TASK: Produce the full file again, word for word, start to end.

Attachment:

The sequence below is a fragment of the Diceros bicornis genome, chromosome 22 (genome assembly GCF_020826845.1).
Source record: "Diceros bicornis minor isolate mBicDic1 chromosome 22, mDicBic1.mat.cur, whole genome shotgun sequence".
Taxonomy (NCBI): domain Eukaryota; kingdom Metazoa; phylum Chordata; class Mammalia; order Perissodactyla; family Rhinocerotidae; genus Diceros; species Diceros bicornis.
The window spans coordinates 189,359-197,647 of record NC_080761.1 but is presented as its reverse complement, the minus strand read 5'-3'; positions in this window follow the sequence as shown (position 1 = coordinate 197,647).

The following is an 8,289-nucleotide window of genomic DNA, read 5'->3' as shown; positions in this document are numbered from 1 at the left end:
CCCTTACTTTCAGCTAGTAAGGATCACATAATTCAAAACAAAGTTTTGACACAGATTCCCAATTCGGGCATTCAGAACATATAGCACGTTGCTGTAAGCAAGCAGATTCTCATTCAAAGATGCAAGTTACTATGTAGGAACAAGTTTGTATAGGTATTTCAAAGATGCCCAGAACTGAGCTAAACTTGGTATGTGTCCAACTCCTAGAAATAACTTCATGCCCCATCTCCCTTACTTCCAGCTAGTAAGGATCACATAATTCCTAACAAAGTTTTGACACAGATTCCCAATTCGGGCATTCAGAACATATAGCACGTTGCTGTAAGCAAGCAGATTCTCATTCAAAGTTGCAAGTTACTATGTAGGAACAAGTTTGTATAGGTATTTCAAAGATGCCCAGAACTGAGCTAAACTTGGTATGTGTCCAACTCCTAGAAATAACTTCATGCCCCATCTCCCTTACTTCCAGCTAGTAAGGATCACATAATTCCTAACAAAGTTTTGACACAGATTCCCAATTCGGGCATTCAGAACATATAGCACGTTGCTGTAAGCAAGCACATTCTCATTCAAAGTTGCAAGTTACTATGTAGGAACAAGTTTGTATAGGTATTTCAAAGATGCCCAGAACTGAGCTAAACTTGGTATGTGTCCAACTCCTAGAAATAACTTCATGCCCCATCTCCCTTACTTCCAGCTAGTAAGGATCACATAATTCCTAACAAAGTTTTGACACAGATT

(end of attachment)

The sequence below is a fragment of the Diceros bicornis genome, chromosome 22 (genome assembly GCF_020826845.1).
Source record: "Diceros bicornis minor isolate mBicDic1 chromosome 22, mDicBic1.mat.cur, whole genome shotgun sequence".
Taxonomy (NCBI): domain Eukaryota; kingdom Metazoa; phylum Chordata; class Mammalia; order Perissodactyla; family Rhinocerotidae; genus Diceros; species Diceros bicornis.
The window spans coordinates 189,359-197,647 of record NC_080761.1 but is presented as its reverse complement, the minus strand read 5'-3'; positions in this window follow the sequence as shown (position 1 = coordinate 197,647).

The following is an 8,289-nucleotide window of genomic DNA, read 5'->3' as shown; positions in this document are numbered from 1 at the left end:
CCCTTACTTTCAGCTAGTAAGGATCACATAATTCAAAACAAAGTTTTGACACAGATTCCCAATTCGGGCATTCAGAACATATAGCACGTTGCTGTAAGCAAGCAGATTCTCATTCAAAGATGCAAGTTACTATGTAGGAACAAGTTTGTATAGGTATTTCAAAGATGCCCAGAACTGAGCTAAACTTGGTATGTGTCCAACTCCTAGAAATAACTTCATGCCCCATCTCCCTTACTTCCAGCTAGTAAGGATCACATAATTCCTAACAAAGTTTTGACACAGATTCCCAATTCGGGCATTCAGAACATATAGCACGTTGCTGTAAGCAAGCAGATTCTCATTCAAAGTTGCAAGTTACTATGTAGGAACAAGTTTGTATAGGTATTTCAAAGATGCCCAGAACTGAGCTAAACTTGGTATGTGTCCAACTCCTAGAAATAACTTCATGCCCCATCTCCCTTACTTCCAGCTAGTAAGGATCACATAATTCCTAACAAAGTTTTGACACAGATTCCCAATTCGGGCATTCAGAACATATAGCACGTTGCTGTAAGCAAGCACATTCTCATTCAAAGTTGCAAGTTACTATGTAGGAACAAGTTTGTATAGGTATTTCAAAGATGCCCAGAACTGAGCTAAACTTGGTATGTGTCCAACTCCTAGAAATAACTTCATGCCCCATCTCCCTTACTTCCAGCTAGTAAGGATCACATAATTCCTAACAAAGTTTTGACACAGATT